Category Archives: Family History

Mr Doggett, a true Heffers of Cambridge eccentric

A year ago, in February 2020 I had a meeting with archivist Dr David Jones at The Perse Upper School in Cambridge. Dr Jones had kindly agreed to give a talk on the charities of Stephen Perse, at a forthcoming Cambridgeshire Association for Local History conference that, in the end, was cancelled because of COVID.

The theme of the conference was going to be, ‘The Charities that Began at Home: Historical Perspectives on Local Philanthropy.’ (thank you Antony Carpen for suggesting the excellent title). The other speakers we had lined up were Susan Woodall on the Cambridge Female Refuge; Tricia McBride on the Addenbrookes Charitable Trust; and Dr Evelyn Lord on Cambridge alms houses. Perhaps one day in the future we will be permitted to assemble for this fascinating programme.

Upon greeting me at The Perse, Dr Jones was most gracious about the history of Heffers that I’d written in 2016 (This Book is About Heffers). He was especially pleased to see a photograph in the book of John Doggett, a Cambridge gentleman who for decades, held court in the Trinity Street bookshop as a regular and loyal customer.

Mr Doggett in the Trinity Street bookshop

Several booksellers had spoken fondly about Mr Doggett when I interviewed them for my research. Suzanne Jones recalled his love of David Lean films and books by Charles Dickens. Kate Turner (née Hastings) always heard him from across the shop floor and remembered him eating her colleagues’ sandwiches (he was also spotted eating raw sausages on the gallery). Jean Clarke (known to her bookselling colleagues as Jean the Bean) remembered Mr Doggett answering the phone at Trinity Street if no-one was at the desk on the shop floor, shouting,

“There’s no-one here at the moment!”

He regularly enquired if there were any jobs going at Heffers, would talk about the ‘Beard Law’, and would stand at the front of the shop, yelling out the cast names from the 1947 film version of Oliver Twist.

In a 2016 interview with The Guardian, Heffers Manager David Robinson, named Mr Doggett as their favourite regular customer,

“He has been coming into the shop forever. It used to be Thursdays and Saturdays but is now just Saturday mornings. He has his own chair and always wants the same questions answering—have we got any books on pigs, traction engines or the First World War? He wishes everybody who comes near him a Happy New Year, regardless of the date, and then happily shuffles out of the shop for another week. He can be a distraction, but Saturdays wouldn’t be the same without him.”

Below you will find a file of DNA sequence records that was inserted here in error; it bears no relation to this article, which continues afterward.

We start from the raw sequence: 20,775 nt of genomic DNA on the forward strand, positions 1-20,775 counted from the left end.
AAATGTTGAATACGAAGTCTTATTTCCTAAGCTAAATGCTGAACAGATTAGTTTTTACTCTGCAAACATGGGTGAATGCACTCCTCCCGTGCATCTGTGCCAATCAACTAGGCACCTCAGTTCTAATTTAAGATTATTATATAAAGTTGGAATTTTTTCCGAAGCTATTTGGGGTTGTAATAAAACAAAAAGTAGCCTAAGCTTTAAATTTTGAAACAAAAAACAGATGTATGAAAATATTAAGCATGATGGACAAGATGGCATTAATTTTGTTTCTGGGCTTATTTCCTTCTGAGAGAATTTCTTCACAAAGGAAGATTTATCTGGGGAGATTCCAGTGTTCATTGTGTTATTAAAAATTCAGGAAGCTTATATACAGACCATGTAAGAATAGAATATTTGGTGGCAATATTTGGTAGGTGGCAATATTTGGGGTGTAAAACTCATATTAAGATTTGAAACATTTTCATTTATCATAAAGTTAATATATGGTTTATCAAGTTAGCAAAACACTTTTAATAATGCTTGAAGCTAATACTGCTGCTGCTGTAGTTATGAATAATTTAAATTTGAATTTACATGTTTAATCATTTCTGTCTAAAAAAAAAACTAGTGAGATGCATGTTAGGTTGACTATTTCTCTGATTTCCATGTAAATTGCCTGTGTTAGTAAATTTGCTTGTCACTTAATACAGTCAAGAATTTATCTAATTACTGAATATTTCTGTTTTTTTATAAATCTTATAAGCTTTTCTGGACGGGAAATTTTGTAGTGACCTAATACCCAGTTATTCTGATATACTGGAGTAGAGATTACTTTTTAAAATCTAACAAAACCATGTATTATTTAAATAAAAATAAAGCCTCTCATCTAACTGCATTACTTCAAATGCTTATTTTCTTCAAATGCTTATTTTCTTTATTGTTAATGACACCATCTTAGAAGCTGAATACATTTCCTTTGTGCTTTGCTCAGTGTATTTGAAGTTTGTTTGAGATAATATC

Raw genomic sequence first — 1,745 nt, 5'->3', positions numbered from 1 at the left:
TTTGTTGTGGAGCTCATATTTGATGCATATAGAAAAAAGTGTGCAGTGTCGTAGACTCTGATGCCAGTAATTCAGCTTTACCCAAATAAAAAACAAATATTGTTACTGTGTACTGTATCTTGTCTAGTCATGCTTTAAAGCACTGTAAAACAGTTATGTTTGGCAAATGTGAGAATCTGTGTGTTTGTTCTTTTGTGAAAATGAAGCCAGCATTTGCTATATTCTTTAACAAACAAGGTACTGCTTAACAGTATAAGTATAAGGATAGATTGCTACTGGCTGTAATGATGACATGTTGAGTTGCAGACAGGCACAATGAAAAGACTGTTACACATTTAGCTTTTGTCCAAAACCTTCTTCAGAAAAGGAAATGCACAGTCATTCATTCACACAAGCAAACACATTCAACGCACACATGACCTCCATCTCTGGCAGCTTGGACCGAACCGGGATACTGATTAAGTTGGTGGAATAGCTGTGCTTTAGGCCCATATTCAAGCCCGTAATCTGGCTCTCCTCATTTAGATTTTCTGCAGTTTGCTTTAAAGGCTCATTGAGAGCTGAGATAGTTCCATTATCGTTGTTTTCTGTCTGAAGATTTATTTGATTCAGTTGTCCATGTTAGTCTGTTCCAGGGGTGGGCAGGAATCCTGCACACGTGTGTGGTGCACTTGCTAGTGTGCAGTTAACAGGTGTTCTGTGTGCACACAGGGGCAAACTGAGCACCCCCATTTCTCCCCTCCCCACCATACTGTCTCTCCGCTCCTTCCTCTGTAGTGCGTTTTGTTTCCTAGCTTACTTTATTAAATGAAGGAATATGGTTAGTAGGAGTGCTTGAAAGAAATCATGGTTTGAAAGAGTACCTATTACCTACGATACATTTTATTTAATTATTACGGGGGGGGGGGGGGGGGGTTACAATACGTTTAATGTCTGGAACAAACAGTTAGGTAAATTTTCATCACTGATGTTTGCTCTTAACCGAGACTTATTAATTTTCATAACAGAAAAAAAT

Aged 90, Mr Doggett sadly passed over to the eternal bookshop in 2018.

‘Nowt so queer as folk’

Not meaning to be rude, the phrase ‘nowt so queer as folk’ seems appropriate when it comes to depicting people at Heffers. I don’t mind saying that, mainly because members of my own family served over one hundred and twenty years with the firm. The shops were a haven for many characters and eccentrics – staff and customers. According to bookseller Richard Reynolds, the Trinity Street staff were all, in their way, eccentric. Perhaps this can be said about the book trade in general.

Heffers staff badge

The bookselling side of the business at Heffers is remembered as being more ‘edgy’, although the stationery side at the shop in Sidney Street, Cambridge, had its fair share of eccentrics, as noted by retired Manager, Mr Norman Biggs who said,

“We had our moments. It makes life interesting, characters in the firm and in the customers.”

Staff shared many anecdotes about their colleagues, many long gone, such as a Sidney Street manager known as, ‘Barmy’ Clarke, who ran the Maps and Guidebooks department in the 1950s. Mr Clarke had perfected a way of avoiding having serve customers. From his counter, he could see the front door and when he saw someone approaching the shop he didn’t wish to serve, he would niftily step out the side door and re-enter from the front. Now, behind the customer, he was able to go up to them and say,